How to Stop Using Filler Words In Virtual Meetings
While filler words such as uh, um, like, well, you know, and literally can be harmless when used every once in a while, when used frequently they become very distracting to those you’re speaking to.
In today’s world, virtual meetings have become the norm but can be a little awkward at first if you’re used to meeting with people in person. It’s much harder to gauge the room virtually and that can cause some social awkwardness on the speaker’s part. This typically leads to thinking whilst communicating. And that leads to filler words! Filler words are typically used to pause what you're saying, allow yourself a moment to think, and then continue sharing your thoughts. Filler words are both distracting and not very professional.
If you’re concerned about using filler words, and you hope to sound more poised, confident, and articulate as you speak, let us help you! Here are 5 ways to conquer the use of filler words.
A great place to start is by evaluating your speech and recording yourself. This seems obvious, but how can you improve if you don’t even see the problem. You’d be surprised by how many things you can miss in the moment, so start by recording yourself.
Record yourself in different scenarios! Record yourself leading a meeting, answering a question, asking a question, and making a presentation. If there’s a chance you can do it in a virtual meeting, record yourself practicing it! This will help you later identify trends. Maybe you don’t use filler words when giving a presentation you’ve worked hours on. But maybe you do use filler words when asking questions, and you learn your questions aren’t actually that clear.
Identify Your Personal Nemesis
Once you’ve recorded yourself, identify your personal nemesis. Maybe you say “uh” and “like” too often. Maybe, you’re a “so” or “well” kind of guy/gal. Regardless of what your weakness is, you will notice what filler words you say most.
Consider even keeping count of how many times you say other words. It’s possible you don’t even use filler words, but you say certain words too many times. Just because a word isn’t a “typical” filler word doesn’t mean it can’t become one specifically for you.
Apart from identifying what filler words you use too much, try to identify when you use these words! What are your triggers? Do you use more filler words when you're nervous, unprepared, caught off guard, or excited? You will notice trends when it comes to the context in which you’re using more filler words and it’s important to be equally aware of these triggers as it is the words themselves.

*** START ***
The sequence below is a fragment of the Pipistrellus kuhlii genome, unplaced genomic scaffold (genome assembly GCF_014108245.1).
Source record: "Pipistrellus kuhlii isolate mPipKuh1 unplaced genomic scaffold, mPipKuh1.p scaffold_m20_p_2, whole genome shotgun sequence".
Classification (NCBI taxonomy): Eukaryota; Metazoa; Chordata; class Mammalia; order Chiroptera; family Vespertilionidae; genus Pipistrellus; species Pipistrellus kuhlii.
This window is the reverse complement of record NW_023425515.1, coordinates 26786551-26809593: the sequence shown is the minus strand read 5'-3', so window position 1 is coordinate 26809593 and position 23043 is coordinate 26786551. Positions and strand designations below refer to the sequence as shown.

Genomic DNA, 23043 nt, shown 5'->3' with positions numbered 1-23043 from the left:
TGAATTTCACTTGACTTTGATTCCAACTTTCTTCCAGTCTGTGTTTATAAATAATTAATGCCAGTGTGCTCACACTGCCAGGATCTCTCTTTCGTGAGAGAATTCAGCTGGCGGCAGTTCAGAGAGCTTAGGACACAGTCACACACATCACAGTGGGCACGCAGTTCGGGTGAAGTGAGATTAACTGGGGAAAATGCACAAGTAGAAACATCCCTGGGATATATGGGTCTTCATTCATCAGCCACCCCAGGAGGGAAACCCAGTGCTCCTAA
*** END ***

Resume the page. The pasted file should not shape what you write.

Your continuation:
Now that you’ve identified your enemies, conquer them through practicing! Practice makes perfect, right? Well, we’re okay if practice just makes for improvement. The goal isn’t to speak perfectly, we are human after all, and we do want to help you maintain sounding like a human (just a more refined human).
One idea to help you practice is writing down what you hope to communicate. Most people are much more articulate when they write. Filler words aren’t as well accepted in writing and most people know not to use them. Writing also gives you the ability to stop what you’re writing, think, and then continue again when you’ve formed your thoughts. Improving your speech may start by practicing the way you write. Writing helps you put your thoughts into words, and many people can articulate themselves better if they simply write their thoughts down first.
Slow Down, or Speed Up
Most of the time, slowing down your speech can help avoid the use of filler words. Practice speaking more slowly to give yourself time to think as you speak. But remember, you don’t want people to lose interest because of how slow you’re speaking. If your thoughts are just racing through your head too fast, slow down and speak at a more comfortable pace for your brain.
Occasionally, instead of slowing down your speech, speeding up will be the answer. Some people have too much time to think and this could cause more nerves. Nerves typically lead to filler words like “uh, ah, uhm”. If you catch yourself saying these a lot, practice speaking faster to avoid your brain glitching out.
It really depends on the person what will be right for you. That’s why recording yourself to first determine the problem, is a necessary step before you can know what you need to practice.
Another great suggestion is to pause when you want to use a filler word. It may seem counterintuitive, but pausing is actually viewed as more acceptable than using a lot of filler words. If you don’t have a fully formed thought and you realize that mid-sentence, pause to think, then continue speaking once you’ve got your thoughts together.
Become More Poised with Poised!
Now that all sounds like a ton of work right? Let Poised make improving your speech in virtual settings easier for you. Poised is an AI-powered communication coach that provides you personalized feedback and lessons by observing your online meetings. And if you’re worried about security, don’t be! Poised listens to you and only you, so your co-workers will have no clue you’re using it (unless you like it so much that you recommend it to them). Poised integrates with Zoom, Google Meet, and Microsoft teams to make using our software easy and convenient for you.
Our software gives you real-time feedback on qualities such as clarity, filler words, confidence, speaking pace, and speakshare. With Poise, you will also receive a personalized learning plan to help with your weaknesses. If you struggle with filler words and nerves, this learning plan could include lessons such as breathing exercises, intentional pausing, managing nerves, speaking slowly, and more! If you want a plan specifically created with you in mind, sign up for Poised today!